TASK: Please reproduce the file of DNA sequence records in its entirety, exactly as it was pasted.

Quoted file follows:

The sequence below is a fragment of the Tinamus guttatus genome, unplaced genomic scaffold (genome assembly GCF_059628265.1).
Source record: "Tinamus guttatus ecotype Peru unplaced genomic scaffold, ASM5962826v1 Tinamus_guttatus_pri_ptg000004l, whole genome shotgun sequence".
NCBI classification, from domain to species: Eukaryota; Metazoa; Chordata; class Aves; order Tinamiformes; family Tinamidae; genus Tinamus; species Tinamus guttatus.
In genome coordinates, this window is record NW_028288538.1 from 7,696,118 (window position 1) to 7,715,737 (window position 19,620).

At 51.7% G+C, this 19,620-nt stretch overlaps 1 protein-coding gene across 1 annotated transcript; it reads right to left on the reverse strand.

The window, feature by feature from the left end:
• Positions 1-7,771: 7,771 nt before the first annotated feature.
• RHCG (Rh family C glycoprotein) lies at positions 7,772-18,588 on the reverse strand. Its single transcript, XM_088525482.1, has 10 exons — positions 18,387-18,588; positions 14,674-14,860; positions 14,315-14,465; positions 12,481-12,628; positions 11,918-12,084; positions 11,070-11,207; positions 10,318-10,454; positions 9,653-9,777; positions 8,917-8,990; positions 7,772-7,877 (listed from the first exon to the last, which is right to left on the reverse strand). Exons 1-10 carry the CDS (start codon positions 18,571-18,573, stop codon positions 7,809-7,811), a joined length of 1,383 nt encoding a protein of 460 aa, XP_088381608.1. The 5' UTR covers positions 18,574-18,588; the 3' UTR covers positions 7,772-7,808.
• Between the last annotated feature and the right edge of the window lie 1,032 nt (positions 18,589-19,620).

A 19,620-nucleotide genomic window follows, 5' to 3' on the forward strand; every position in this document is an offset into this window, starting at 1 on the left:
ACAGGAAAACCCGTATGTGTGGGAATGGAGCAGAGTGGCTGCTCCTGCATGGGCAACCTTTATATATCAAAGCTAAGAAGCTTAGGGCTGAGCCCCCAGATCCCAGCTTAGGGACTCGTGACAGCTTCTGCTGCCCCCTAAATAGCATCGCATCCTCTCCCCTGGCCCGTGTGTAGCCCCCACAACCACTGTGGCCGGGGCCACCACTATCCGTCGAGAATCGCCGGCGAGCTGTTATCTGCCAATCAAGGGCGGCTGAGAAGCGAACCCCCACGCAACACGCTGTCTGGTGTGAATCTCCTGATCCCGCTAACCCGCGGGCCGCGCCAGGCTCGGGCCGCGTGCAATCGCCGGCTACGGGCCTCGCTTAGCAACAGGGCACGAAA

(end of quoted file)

The sequence below is a fragment of the Tinamus guttatus genome, unplaced genomic scaffold (genome assembly GCF_059628265.1).
Source record: "Tinamus guttatus ecotype Peru unplaced genomic scaffold, ASM5962826v1 Tinamus_guttatus_pri_ptg000004l, whole genome shotgun sequence".
NCBI classification, from domain to species: Eukaryota; Metazoa; Chordata; class Aves; order Tinamiformes; family Tinamidae; genus Tinamus; species Tinamus guttatus.
In genome coordinates, this window is record NW_028288538.1 from 7,696,118 (window position 1) to 7,715,737 (window position 19,620).

At 51.7% G+C, this 19,620-nt stretch overlaps 1 protein-coding gene across 1 annotated transcript; it reads right to left on the reverse strand.

The window, feature by feature from the left end:
• Positions 1-7,771: 7,771 nt before the first annotated feature.
• RHCG (Rh family C glycoprotein) lies at positions 7,772-18,588 on the reverse strand. Its single transcript, XM_088525482.1, has 10 exons — positions 18,387-18,588; positions 14,674-14,860; positions 14,315-14,465; positions 12,481-12,628; positions 11,918-12,084; positions 11,070-11,207; positions 10,318-10,454; positions 9,653-9,777; positions 8,917-8,990; positions 7,772-7,877 (listed from the first exon to the last, which is right to left on the reverse strand). Exons 1-10 carry the CDS (start codon positions 18,571-18,573, stop codon positions 7,809-7,811), a joined length of 1,383 nt encoding a protein of 460 aa, XP_088381608.1. The 5' UTR covers positions 18,574-18,588; the 3' UTR covers positions 7,772-7,808.
• Between the last annotated feature and the right edge of the window lie 1,032 nt (positions 18,589-19,620).

A 19,620-nucleotide genomic window follows, 5' to 3' on the forward strand; every position in this document is an offset into this window, starting at 1 on the left:
ACAGGAAAACCCGTATGTGTGGGAATGGAGCAGAGTGGCTGCTCCTGCATGGGCAACCTTTATATATCAAAGCTAAGAAGCTTAGGGCTGAGCCCCCAGATCCCAGCTTAGGGACTCGTGACAGCTTCTGCTGCCCCCTAAATAGCATCGCATCCTCTCCCCTGGCCCGTGTGTAGCCCCCACAACCACTGTGGCCGGGGCCACCACTATCCGTCGAGAATCGCCGGCGAGCTGTTATCTGCCAATCAAGGGCGGCTGAGAAGCGAACCCCCACGCAACACGCTGTCTGGTGTGAATCTCCTGATCCCGCTAACCCGCGGGCCGCGCCAGGCTCGGGCCGCGTGCAATCGCCGGCTACGGGCCTCGCTTAGCAACAGGGCACGAAA